Childhood obesity Numerous children are victims of a variety of health problems inflicted by the deficiency of good nutrition and physical activity. Childhood obesity is a national epidemic and is continuously growing rapidly. Obesity is an excessive amount of body fat in relation to body mass, being overweight is your body weight in relation to your height (L. Marcus Ph. D and A. Baron M.S.W.). Obesity is the most distinct medical condition but the most difficult condition to treat.
You have to always eat till your stomach gets full. If you always eat too much it doesn’t mean that you are overweight. You have to eat too much of the wrong foods. The reason more and more people are developing eating disorders is because they are misusing food and stress eating and eating for fun, whenever they are bored. Another term for obesity is Bulimia.
The sources are varied. These causes include: environmental factors, social factors and medication. Environmental factors including of overeating, lack of physical activity, eating out too often and school lunches (Schoenstadt). “The top two causes of obesity in children are the unhealthy diets and physical inactivity. A sedentary life along with a fat rich diet will also result in obesity” (Schoenstadt).
High-glycemic carbohydrates prevent fat breakdown and drive fat into fat deposits, causing fat to accumulate, which occurring in high levels is obesity. The era of home cooking has all but disappeared from our society, with meals being replaced with pizza, or fast food creating yet another innutritious aspect of children?s diets. Carbohydrates also take far less time to empty from the stomach than do those foods high in fat or protein, causing hunger (Buffington, 14). A child having eaten a b... ... middle of paper ... ...ould be limited, while active play should be encouraged. If parents and children alike can create a healthy balance between genetics, diet and lifestyle, the growing issue of obesity may one day be no longer a concern, and generations will live to be healthier.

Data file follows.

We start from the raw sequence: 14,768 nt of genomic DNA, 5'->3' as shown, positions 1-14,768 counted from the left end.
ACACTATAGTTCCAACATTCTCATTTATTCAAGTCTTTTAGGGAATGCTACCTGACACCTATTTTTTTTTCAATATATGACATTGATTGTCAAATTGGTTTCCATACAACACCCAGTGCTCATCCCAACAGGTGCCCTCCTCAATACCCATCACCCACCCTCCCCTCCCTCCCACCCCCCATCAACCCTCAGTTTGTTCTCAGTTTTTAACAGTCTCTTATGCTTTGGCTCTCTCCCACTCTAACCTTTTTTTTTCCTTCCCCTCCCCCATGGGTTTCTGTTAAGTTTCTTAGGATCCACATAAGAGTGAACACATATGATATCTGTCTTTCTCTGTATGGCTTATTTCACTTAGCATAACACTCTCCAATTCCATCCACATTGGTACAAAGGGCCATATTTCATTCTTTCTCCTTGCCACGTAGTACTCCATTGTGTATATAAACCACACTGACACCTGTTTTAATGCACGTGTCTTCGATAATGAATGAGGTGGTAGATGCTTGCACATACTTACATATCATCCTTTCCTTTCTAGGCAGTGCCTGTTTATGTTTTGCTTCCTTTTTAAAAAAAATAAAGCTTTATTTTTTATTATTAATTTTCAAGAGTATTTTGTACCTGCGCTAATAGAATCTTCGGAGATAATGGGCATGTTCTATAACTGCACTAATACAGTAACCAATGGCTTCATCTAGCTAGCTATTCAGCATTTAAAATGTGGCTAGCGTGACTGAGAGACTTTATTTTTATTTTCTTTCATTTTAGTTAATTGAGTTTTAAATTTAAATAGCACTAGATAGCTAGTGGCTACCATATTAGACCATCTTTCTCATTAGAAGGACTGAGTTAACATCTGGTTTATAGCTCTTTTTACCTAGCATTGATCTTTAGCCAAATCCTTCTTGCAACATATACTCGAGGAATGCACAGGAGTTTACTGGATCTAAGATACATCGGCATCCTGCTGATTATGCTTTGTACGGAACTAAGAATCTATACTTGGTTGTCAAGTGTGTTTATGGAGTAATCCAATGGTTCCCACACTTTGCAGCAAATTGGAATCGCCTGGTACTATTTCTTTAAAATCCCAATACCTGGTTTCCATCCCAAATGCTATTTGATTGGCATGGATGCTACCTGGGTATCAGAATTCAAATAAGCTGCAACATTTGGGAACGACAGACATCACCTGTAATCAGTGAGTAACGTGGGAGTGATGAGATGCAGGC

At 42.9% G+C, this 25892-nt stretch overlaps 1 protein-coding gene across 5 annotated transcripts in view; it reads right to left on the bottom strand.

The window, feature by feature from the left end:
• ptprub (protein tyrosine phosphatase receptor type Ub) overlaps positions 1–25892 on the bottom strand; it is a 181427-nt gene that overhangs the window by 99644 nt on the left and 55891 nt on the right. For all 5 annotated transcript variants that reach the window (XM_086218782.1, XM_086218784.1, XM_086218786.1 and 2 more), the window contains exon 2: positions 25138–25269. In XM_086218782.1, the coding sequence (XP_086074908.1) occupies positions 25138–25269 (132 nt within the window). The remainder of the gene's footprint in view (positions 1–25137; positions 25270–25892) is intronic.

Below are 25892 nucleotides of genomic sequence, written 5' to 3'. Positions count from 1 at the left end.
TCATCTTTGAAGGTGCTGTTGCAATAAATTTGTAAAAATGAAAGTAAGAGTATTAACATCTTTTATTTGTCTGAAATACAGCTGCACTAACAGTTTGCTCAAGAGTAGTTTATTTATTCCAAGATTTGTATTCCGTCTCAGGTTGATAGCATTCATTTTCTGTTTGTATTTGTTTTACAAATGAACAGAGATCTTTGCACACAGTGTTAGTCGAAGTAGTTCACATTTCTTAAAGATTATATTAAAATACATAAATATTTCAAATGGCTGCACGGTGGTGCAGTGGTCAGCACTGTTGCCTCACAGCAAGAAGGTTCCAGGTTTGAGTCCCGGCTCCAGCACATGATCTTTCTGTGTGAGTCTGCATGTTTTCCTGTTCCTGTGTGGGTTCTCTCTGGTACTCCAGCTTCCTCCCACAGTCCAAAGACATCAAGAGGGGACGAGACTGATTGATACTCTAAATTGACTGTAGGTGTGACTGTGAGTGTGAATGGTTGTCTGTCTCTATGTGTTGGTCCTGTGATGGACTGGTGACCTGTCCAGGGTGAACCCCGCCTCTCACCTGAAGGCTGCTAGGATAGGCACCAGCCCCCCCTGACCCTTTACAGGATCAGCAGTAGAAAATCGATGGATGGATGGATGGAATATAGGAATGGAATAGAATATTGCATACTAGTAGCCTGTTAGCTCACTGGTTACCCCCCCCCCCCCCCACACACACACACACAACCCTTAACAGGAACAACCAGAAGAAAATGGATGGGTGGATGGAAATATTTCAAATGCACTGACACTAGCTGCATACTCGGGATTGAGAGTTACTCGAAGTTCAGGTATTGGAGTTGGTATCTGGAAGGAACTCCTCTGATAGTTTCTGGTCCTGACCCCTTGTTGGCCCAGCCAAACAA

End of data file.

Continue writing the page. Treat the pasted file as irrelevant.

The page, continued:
(2011, April 21). Retrieved from http://www.cdc.gov/obesity/childhood/data.html Ebbeling, C. B., Pawlak, D. B., & Ludwig, D. S. (2002). Childhood obesity: public-health crisis, common sense cure. The Lancet, 360, 473-482. Retrieved from http://www.commercialalert.org/childhoodobesity.pdf Perinatal.
“Total costs for childhood obesity are estimated at eleven billion for children with private insurance and three billion for children with Medicaid (Mulheron, Joyal, Vonasek 13).” According to Centers for Disease and Prevention, childhood obesity is a medical condition in which weight significantly exceeds what is normal for age and height (Crothers, Kehle, Bray, Theodore 787). Childhood obesity is calculated according to a child’s body mass index. The formula used to calculate body mass index is formed by dividing children’s weight by their height squared. Therefore, every child’s body mass index is then compared to a standard chart, averaged from other children in the same age category. “Children whose BMI exceeds 25-30 kg/m2 are classified as overweight- obese”(Jenvey 810).
The rising numbers of obese children has reached an alarming rate. With many Americans, “…‘obesity’…carries the connotation of being extremely overweight. [But] health professionals define overweight as an excess amount of body weight that includes muscle, bone, fat and water; whereas obesity is specifically defined as an excess amount of body fat” (Andrews 1). More often than not we tend to switch these definitions and have false pretenses. Although, there are many health threats in the world today, “…childhood obesity (is) one of the leading health threats in the United States” (2).
Diseases Caused By Obesity: Being overweight predisposes a child to heart disease, gallstones, adult onset diabetes, hypertension, cancer, and full-blown obesity later in life. Obese children have more problems and upper respiratory diseases. And that is only one side of the story. They often suffer major social and psychological problems. The rapid increase of serious depression, eating disorders, drug use, and suicide among teenagers is frightening (American Academy of Child and Adolescent Psychiatry 1st Jan 2001, Obesity In Children And Teens, http://www.aacap.org/publications/factsfam/79.htm).
Obesity in children is a contributing factor of hypertension, high cholesterol and cardiovascular disease (CVD). Studies have shown that 70% of obese children have one and 39% have two risk factors of CVD (CDC, 2012). With the prevalence of childhood obesity in American children, long term and short term health effects can be drastically influenced by the popularity of fast food, amount of physical activity and parental influence. Children can be conditioned to lead an unhealthy life. The increased availability of fast food has changed, so should our eating habits.
. . Hochberg, Z. (2005). Consensus Statement: Childhood Obesity.